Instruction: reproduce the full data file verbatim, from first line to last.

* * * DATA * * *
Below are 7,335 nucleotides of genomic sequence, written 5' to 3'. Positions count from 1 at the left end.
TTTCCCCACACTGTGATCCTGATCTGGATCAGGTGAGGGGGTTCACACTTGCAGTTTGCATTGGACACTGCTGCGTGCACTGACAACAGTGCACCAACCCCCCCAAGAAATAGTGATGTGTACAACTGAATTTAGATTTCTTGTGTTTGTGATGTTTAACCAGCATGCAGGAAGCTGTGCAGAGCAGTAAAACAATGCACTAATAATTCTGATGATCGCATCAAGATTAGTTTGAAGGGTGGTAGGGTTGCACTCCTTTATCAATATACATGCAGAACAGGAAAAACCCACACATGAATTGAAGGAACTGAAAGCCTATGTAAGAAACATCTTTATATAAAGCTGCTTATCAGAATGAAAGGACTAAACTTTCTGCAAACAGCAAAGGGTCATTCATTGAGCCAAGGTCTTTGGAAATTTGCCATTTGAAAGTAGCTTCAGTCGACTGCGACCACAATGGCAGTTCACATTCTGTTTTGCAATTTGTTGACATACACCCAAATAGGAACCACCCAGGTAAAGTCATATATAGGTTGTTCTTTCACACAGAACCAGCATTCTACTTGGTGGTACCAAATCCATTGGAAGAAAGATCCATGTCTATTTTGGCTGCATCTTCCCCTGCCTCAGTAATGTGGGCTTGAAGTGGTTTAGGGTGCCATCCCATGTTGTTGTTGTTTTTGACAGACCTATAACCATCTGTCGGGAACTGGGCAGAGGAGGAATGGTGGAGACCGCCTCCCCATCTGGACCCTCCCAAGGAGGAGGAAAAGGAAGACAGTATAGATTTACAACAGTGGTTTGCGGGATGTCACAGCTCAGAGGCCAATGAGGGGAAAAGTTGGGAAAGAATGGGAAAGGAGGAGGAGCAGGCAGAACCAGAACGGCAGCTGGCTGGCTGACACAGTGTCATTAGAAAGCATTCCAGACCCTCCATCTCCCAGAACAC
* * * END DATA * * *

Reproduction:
Below are 7,335 nucleotides of genomic sequence, written 5' to 3'. Positions count from 1 at the left end.
TTTCCCCACACTGTGATCCTGATCTGGATCAGGTGAGGGGGTTCACACTTGCAGTTTGCATTGGACACTGCTGCGTGCACTGACAACAGTGCACCAACCCCCCCAAGAAATAGTGATGTGTACAACTGAATTTAGATTTCTTGTGTTTGTGATGTTTAACCAGCATGCAGGAAGCTGTGCAGAGCAGTAAAACAATGCACTAATAATTCTGATGATCGCATCAAGATTAGTTTGAAGGGTGGTAGGGTTGCACTCCTTTATCAATATACATGCAGAACAGGAAAAACCCACACATGAATTGAAGGAACTGAAAGCCTATGTAAGAAACATCTTTATATAAAGCTGCTTATCAGAATGAAAGGACTAAACTTTCTGCAAACAGCAAAGGGTCATTCATTGAGCCAAGGTCTTTGGAAATTTGCCATTTGAAAGTAGCTTCAGTCGACTGCGACCACAATGGCAGTTCACATTCTGTTTTGCAATTTGTTGACATACACCCAAATAGGAACCACCCAGGTAAAGTCATATATAGGTTGTTCTTTCACACAGAACCAGCATTCTACTTGGTGGTACCAAATCCATTGGAAGAAAGATCCATGTCTATTTTGGCTGCATCTTCCCCTGCCTCAGTAATGTGGGCTTGAAGTGGTTTAGGGTGCCATCCCATGTTGTTGTTGTTTTTGACAGACCTATAACCATCTGTCGGGAACTGGGCAGAGGAGGAATGGTGGAGACCGCCTCCCCATCTGGACCCTCCCAAGGAGGAGGAAAAGGAAGACAGTATAGATTTACAACAGTGGTTTGCGGGATGTCACAGCTCAGAGGCCAATGAGGGGAAAAGTTGGGAAAGAATGGGAAAGGAGGAGGAGCAGGCAGAACCAGAACGGCAGCTGGCTGGCTGACACAGTGTCATTAGAAAGCATTCCAGACCCTCCATCTCCCAGAACAC